Trying to Be Perfect is Making You Unhappy

Perfectionism is making you unhappy

Recently, I was the first person to show up at a friend’s for our monthly book club.  I listened to her story of frantically cleaning her home last night after working overtime all week with her husband out of town. She felt guilty leaving the kids at daycare a bit longer a couple of days due to her busy job and barely had time to cook anything nutritious for the family. The laundry was piled up, the yard was a mess, and her children were not listening to her. To top things off, she was sure she was getting a cold.  

She wondered if it was due to staying up half the night cleaning then spending time lying on the bed with ruminating thoughts why she couldn’t lose weight, look younger, and get everything done like “other women.”  Nothing much comes from this behavior except feelings of failure from not achieving perfectionism and chronic anxiety from trying so hard.   

Does this sound familiar? 

In Marilyn Tam’s book “The Happiness Choice,” she states that women are unhappier than they were 40 years ago and this difference is controlled for race, age, socio-economic status, marital status or number of children. So, why are post-modern women sadder and ridden with anxiety?   

In a therapy practice working with all types of women, it seems that trying to be all things for all the people in our lives is bringing on a constant state of dissatisfaction and feelings of failure.  In a culture that wants a perfect female specimen, inside and out, women are ridden with a sense of disappointment trying to achieve it.  What can we do to shed the superhero persona and just be content with ourselves as we are? 


There are many healthy coping mechanisms that a person can do to manage the anxiety of trying to be all things to all people.  First you must make a decision that taking charge of perfectionism is a priority. If life feels out of control, then it is time to control the way you respond to it in thinking and in action. Begin by realizing and accepting that one woman cannot be everything to everyone. 

To help yourself start a life of less perfectionistic thinking, remember these four steps to changing your thoughts and actions:

  • Avoid needless tension.  Not all tasks can be turned away from; however, learn what is a “should” or “must” on your list of what you need to do.  Try saying “no” and delegate tasks, for a change (let your husband feed the kids hot dogs instead of chicken).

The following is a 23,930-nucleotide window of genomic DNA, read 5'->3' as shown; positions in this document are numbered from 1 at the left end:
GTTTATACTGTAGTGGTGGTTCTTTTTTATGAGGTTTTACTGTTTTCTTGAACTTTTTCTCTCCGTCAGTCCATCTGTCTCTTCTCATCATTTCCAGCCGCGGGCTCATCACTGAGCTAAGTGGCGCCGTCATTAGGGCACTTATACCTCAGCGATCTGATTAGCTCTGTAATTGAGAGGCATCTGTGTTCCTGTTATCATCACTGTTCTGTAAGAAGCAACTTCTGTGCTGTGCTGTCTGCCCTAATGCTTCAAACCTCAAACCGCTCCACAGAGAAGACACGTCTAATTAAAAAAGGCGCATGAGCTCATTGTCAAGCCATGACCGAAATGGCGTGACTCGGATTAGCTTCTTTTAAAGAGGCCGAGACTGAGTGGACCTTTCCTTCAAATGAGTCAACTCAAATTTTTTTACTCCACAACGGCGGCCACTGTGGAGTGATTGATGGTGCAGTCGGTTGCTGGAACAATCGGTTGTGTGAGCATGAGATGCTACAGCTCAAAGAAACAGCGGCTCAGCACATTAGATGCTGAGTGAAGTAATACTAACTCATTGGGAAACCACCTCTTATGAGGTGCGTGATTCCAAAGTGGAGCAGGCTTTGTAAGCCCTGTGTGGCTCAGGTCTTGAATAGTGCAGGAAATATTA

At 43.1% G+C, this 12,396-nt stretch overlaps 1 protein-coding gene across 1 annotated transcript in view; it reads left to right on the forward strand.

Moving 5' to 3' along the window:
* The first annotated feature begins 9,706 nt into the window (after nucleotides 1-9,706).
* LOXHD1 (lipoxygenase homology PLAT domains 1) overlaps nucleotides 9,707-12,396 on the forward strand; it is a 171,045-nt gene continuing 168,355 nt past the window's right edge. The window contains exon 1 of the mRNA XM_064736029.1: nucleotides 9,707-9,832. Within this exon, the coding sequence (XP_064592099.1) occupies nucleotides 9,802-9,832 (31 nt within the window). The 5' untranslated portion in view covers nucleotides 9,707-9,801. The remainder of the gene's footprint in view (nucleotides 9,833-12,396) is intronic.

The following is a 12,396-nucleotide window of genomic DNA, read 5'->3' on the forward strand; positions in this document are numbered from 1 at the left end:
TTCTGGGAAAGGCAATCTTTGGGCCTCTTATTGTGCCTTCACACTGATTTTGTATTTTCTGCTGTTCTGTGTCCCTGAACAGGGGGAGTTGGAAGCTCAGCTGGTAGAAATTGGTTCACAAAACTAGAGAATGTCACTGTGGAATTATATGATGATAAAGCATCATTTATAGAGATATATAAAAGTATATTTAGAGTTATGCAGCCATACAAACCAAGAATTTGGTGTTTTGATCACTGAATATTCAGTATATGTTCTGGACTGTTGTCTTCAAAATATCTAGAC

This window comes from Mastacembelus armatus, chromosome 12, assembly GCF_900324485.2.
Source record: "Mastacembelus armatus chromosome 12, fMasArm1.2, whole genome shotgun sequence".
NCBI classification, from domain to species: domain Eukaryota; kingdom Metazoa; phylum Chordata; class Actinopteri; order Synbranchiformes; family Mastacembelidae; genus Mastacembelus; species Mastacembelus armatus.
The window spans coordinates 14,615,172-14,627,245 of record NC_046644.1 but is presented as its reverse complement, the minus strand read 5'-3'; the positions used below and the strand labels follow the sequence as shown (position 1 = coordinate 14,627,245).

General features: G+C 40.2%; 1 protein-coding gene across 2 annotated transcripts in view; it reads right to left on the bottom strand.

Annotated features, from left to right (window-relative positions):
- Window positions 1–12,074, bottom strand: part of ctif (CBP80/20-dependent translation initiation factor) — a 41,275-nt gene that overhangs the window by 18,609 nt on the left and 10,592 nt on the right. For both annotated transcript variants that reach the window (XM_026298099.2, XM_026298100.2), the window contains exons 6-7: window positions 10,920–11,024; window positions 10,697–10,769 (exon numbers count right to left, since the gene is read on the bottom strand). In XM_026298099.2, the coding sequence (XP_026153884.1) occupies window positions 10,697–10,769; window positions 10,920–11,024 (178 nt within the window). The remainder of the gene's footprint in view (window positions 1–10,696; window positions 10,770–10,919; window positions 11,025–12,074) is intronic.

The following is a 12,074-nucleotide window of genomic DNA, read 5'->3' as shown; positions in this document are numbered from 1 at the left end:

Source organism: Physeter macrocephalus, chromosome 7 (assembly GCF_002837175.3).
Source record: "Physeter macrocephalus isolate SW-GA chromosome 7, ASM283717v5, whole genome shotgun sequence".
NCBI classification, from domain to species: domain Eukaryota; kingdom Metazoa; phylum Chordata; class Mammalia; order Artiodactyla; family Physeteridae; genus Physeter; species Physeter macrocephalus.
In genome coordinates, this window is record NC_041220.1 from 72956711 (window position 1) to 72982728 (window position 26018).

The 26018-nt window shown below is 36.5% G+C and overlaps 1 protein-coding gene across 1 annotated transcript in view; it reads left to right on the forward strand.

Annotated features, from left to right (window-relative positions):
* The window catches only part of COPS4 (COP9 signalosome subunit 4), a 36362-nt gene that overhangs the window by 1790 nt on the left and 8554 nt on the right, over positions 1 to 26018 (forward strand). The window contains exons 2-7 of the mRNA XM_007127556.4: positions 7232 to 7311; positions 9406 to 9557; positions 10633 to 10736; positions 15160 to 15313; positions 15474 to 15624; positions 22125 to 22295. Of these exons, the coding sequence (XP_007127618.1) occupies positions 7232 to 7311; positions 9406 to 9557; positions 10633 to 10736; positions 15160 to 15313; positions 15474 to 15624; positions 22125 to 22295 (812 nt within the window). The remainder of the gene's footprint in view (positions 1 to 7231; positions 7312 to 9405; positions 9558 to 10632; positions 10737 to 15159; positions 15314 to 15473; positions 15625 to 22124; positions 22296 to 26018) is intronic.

• Amend situations that you are unable to turn away from.  Deal with problems head on and change your behavior toward them.  For example, learn to respectfully tell others about your emotions instead of blindly saying “OK” to be a perfect employee or perfect wife. By letting a co-worker know you feel overburdened on a project may lead to getting help, you can avoid exhaustion and stress while you try to attempt everything on your own. 
  • Adjust yourself to a situation. There are plenty of times that we are faced with challenges in life that are unchangeable, but we can change how we react to them.  Instead of focusing on you not being at the job of your dreams, try thinking of the two co-workers you laugh with at lunch a few times a month and the boss you enjoy working for.   
  • Acknowledge and accept yourself as imperfect.  Sometimes railing against a particular set of conditions such as being behind on housekeeping or not being able to go back to school, is like beating your head against a brick wall. It does nothing but leave you with a headache and blood in your new hairdo. Learn to accept imperfection in yourself — in fact, if you can…embrace it! It can be the perfect catalyst for growth once you accept that mistakes will be made and mistakes can mean learning opportunities. 

Of course, these steps seem simple and need to be tackled one change at a time. If you find that even small changes like these are impossible, it could be time for help from a professional counselor who is ideally trained in handling anxiety brought on by stress and feelings of not living up to one’s potential.  Many times this trained professional can get to the root of the dysfunctional thinking and have self-acceptance be the norm instead of allowing yourself to be overwhelmed with perfectionism in no time.

This story was provided by our content partner, YourTango, a digital media company dedicated to love and relationships. No matter what love stage our users are in — single, taken, engaged, married, starting over, or complicated — we help them live their best love lives. Written by Kim Openo.

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